Tuesday, March 25, 2014

Translation: AKA a Typical Warm-up

Things are often not as they seem.
In this typical warm-up (typical in that language lies at its heart), students sought to unravel the mystery of this artwork by Xu Bing. What at first seems like calligraphy is in fact the entirety of the poem, The Song of Wandering Aengus by W.B. Yeats....

Students tried their hand at translating this, with much success!
Then we wrote our own work in the same vein....

And then we endeavored to make it more calligraphic:

We had fun thinking about translation. 

As a corollary, and a way to talk about the implications translations with your child, why not listen to the theme song from Disney's Frozen, as ably sung by Malinda Kathleen Reese... and not so ably translated by google.translator.

Here's the first stanza of the poem, above...
I WENT out to the hazel wood,
Because a fire was in my head,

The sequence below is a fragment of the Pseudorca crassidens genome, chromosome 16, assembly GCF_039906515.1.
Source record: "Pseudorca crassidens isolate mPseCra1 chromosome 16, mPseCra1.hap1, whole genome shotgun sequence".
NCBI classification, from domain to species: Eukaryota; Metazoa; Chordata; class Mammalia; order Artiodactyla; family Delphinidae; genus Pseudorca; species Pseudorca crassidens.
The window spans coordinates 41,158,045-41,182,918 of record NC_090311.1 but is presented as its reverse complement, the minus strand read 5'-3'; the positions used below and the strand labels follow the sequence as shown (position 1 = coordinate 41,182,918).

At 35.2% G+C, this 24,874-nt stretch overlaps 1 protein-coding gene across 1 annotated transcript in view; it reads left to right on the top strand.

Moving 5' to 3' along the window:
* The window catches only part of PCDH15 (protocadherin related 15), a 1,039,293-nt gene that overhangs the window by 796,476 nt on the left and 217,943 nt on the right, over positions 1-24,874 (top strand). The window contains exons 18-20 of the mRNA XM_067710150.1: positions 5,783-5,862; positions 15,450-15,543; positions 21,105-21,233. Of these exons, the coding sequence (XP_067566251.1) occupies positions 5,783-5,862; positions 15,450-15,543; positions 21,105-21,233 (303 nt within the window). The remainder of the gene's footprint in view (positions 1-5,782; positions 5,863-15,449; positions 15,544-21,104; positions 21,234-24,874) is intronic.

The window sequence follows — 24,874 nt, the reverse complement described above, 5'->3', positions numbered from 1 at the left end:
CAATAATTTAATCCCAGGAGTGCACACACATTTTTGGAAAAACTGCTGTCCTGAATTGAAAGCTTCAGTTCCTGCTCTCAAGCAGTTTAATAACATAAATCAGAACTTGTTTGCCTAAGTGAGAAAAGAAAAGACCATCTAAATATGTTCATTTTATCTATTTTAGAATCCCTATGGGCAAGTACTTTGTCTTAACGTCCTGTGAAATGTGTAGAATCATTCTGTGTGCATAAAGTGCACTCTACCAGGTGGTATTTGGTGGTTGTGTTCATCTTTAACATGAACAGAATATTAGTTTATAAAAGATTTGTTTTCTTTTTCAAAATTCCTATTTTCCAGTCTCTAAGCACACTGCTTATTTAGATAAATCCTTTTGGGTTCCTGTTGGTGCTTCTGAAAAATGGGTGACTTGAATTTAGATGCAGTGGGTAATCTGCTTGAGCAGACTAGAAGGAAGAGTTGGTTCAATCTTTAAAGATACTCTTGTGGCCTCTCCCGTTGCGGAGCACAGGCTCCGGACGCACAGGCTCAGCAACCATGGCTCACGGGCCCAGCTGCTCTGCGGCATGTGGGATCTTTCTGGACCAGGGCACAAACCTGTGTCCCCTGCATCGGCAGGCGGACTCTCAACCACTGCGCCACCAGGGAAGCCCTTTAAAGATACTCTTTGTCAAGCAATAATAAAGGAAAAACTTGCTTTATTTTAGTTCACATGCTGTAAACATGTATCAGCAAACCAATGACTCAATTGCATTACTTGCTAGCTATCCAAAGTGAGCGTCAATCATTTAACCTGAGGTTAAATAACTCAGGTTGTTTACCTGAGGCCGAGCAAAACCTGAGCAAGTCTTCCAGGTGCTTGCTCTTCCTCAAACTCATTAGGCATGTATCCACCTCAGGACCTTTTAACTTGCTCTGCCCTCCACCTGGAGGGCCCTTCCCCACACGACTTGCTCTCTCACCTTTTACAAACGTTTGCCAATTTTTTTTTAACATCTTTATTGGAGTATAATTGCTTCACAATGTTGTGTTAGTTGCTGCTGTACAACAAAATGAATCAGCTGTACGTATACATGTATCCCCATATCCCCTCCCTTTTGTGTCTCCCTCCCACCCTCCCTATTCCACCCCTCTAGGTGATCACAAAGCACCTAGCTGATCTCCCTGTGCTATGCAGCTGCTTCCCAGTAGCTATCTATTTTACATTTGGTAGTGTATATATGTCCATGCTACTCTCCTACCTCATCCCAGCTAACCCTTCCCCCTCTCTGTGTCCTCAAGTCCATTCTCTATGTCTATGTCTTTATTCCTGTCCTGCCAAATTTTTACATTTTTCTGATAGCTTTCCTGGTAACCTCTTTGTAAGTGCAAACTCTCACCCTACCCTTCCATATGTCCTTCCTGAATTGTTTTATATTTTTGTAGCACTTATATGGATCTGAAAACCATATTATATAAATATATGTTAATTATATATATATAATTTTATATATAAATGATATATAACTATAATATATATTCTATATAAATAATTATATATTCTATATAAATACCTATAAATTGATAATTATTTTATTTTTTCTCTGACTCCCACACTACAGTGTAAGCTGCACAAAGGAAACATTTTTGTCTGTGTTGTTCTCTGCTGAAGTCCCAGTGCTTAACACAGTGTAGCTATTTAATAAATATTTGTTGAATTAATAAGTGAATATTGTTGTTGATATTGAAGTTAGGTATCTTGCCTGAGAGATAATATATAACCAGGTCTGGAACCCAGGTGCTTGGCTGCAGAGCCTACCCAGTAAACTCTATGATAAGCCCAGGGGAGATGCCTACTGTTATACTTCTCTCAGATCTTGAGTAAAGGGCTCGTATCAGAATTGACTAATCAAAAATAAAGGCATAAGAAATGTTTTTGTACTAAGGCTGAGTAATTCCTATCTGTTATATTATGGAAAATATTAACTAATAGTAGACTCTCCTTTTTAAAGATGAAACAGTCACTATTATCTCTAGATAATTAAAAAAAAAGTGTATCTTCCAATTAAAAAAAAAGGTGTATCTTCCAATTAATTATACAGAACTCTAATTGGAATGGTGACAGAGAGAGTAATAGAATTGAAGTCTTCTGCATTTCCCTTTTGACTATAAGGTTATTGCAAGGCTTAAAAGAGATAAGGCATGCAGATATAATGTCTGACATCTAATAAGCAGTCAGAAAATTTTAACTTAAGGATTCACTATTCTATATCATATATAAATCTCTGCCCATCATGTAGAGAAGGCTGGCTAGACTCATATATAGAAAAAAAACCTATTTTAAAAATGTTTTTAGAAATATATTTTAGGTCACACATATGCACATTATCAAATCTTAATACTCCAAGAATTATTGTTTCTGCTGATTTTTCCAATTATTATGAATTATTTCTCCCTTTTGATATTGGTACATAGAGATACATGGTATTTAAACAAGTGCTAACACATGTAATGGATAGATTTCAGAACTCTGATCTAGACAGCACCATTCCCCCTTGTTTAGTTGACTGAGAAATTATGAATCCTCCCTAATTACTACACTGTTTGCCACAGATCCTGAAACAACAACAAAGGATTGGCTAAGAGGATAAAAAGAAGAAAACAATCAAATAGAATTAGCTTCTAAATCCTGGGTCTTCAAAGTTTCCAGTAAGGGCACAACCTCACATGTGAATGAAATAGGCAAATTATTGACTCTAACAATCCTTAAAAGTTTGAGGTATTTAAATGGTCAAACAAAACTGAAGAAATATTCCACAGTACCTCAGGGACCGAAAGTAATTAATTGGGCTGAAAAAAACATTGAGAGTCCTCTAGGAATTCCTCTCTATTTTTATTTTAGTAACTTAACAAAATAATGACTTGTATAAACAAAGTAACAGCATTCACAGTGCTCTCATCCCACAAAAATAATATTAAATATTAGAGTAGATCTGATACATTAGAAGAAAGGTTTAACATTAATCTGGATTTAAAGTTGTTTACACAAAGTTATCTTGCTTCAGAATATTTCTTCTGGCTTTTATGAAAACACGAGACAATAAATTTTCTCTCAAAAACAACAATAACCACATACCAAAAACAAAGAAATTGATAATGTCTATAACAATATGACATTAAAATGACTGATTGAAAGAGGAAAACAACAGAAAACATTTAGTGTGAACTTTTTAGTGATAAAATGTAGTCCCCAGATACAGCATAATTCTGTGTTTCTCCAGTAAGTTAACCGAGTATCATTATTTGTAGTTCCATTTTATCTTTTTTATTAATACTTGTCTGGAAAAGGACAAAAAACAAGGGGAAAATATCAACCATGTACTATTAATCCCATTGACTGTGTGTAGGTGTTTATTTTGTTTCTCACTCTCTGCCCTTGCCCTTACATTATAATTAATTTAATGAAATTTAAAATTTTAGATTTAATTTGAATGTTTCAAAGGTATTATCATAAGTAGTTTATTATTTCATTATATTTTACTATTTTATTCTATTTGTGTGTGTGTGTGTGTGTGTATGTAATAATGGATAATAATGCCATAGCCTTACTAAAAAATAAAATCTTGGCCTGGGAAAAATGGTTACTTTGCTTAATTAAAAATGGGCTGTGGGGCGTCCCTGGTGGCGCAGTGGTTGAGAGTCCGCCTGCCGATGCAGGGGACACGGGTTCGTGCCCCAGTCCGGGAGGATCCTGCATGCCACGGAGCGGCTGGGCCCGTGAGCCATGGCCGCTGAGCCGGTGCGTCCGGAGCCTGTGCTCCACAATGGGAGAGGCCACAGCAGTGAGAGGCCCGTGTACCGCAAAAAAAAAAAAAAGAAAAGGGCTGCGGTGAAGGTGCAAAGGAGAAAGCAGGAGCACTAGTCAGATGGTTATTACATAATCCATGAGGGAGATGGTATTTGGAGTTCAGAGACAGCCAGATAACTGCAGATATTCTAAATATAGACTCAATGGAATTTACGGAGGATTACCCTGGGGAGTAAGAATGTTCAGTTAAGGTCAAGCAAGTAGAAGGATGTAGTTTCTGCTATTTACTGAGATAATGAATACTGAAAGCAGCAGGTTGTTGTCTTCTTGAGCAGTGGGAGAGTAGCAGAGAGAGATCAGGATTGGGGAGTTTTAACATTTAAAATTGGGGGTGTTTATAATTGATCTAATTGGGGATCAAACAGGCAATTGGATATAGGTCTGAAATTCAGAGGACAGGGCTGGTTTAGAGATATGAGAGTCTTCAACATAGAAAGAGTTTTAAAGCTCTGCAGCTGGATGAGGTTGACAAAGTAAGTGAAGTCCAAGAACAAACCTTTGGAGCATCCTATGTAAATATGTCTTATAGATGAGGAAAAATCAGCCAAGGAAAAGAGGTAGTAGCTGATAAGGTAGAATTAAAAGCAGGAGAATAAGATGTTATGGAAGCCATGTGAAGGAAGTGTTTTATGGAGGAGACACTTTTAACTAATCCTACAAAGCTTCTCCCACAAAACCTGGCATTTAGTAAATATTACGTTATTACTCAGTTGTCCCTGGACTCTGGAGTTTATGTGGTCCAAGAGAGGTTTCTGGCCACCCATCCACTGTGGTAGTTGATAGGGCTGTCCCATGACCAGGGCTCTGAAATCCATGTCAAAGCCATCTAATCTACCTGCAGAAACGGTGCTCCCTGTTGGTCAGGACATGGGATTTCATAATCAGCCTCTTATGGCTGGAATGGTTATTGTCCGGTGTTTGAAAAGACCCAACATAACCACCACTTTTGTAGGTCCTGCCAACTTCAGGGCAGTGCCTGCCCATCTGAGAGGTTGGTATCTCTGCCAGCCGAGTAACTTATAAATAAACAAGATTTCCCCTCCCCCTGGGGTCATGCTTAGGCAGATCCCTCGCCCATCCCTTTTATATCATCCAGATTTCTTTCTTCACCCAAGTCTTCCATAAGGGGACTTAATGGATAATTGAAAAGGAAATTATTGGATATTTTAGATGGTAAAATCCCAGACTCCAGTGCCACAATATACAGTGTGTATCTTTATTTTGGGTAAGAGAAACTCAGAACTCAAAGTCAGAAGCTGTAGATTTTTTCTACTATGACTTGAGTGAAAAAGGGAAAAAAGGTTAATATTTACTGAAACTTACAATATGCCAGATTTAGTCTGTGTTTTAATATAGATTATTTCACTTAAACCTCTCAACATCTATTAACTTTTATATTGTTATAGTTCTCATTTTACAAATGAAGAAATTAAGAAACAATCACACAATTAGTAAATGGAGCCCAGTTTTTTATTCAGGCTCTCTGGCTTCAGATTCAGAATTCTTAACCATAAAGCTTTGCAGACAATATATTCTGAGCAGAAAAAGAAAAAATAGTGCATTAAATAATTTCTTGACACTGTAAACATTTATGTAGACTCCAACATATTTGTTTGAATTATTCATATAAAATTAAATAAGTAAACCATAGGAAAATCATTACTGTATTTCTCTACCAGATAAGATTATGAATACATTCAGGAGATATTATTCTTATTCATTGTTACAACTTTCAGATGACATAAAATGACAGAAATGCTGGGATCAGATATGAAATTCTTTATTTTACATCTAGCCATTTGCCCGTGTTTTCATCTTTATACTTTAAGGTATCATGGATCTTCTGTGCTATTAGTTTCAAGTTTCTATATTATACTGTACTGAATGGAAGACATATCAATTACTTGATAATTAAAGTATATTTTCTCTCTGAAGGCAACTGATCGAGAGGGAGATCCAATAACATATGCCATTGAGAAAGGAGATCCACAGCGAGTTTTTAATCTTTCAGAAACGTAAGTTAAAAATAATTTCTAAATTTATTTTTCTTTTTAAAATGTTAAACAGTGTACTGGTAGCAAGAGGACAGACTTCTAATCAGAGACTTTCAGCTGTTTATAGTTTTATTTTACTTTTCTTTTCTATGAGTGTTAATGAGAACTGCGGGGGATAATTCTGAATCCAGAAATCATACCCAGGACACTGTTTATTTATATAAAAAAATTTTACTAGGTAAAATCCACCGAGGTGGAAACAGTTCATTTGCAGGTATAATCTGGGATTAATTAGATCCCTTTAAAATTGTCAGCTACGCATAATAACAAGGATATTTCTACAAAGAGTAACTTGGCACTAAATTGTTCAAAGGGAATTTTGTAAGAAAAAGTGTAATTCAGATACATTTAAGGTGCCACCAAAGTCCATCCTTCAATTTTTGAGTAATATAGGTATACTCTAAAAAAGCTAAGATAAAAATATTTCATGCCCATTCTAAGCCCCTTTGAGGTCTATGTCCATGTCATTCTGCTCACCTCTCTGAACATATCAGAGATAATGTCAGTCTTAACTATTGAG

And cut and peeled a hazel wand,
And hooked a berry to a thread;
And when white moths were on the wing,         5
And moth-like stars were flickering out,
I dropped the berry in a stream
And caught a little silver trout.

Monday, March 24, 2014

What Does It Mean to Have a Voice?

The 8th grade group is currently reading Karen Hesse's Witness, a novel-in-verse account of what happens when the Ku Klux Klan comes to Vermont in 1924. It's part of our spring-long investigation: What does it mean to have a voice?
We started our inquiry with a visit to Martin Steingesser's Thinking Heart project. Martin is a Maine poet who visited the 7th grade last year, during their poetry unit. At the center of the Thinking Heart project is the work of Etty Hillesum, a Dutch woman who died at Auschwitz. For a glimpse of the project: click HERE
Is the pen mightier than the sword? This is a long, nuanced conversation.
"I will write these times like faint brush strokes against the great wordlessness of God . . . wield this fountain pen like a hammer, my words so many hammer blows,” Etty Hillesum (from her diary, written in Nazi-occupied Amsterdam)